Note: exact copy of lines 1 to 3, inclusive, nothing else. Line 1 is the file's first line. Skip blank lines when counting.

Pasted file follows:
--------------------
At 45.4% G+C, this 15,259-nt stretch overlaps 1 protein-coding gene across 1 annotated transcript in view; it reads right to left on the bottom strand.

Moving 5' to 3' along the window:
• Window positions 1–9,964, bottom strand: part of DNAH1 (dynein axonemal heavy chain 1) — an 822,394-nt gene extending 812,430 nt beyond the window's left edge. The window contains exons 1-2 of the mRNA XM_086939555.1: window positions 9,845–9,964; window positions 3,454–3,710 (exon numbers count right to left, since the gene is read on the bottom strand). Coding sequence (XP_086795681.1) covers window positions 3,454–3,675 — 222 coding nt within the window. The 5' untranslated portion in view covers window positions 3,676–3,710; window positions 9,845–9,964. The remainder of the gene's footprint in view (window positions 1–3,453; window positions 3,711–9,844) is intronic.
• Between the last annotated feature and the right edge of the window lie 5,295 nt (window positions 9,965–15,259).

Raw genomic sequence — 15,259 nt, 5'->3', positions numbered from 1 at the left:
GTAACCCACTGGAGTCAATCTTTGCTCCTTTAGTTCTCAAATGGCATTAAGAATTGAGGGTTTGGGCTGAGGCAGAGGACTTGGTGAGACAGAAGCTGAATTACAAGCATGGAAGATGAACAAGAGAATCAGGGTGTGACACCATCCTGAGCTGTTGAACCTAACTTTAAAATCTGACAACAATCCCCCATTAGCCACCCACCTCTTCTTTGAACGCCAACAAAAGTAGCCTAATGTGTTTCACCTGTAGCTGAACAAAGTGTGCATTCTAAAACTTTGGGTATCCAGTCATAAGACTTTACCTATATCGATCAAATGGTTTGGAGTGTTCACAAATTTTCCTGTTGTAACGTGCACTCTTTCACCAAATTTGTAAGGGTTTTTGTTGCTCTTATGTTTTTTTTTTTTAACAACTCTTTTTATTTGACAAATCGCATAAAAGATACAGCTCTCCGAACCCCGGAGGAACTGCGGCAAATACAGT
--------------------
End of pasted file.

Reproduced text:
At 45.4% G+C, this 15,259-nt stretch overlaps 1 protein-coding gene across 1 annotated transcript in view; it reads right to left on the bottom strand.

Moving 5' to 3' along the window:
• Window positions 1–9,964, bottom strand: part of DNAH1 (dynein axonemal heavy chain 1) — an 822,394-nt gene extending 812,430 nt beyond the window's left edge. The window contains exons 1-2 of the mRNA XM_086939555.1: window positions 9,845–9,964; window positions 3,454–3,710 (exon numbers count right to left, since the gene is read on the bottom strand). Coding sequence (XP_086795681.1) covers window positions 3,454–3,675 — 222 coding nt within the window. The 5' untranslated portion in view covers window positions 3,676–3,710; window positions 9,845–9,964. The remainder of the gene's footprint in view (window positions 1–3,453; window positions 3,711–9,844) is intronic.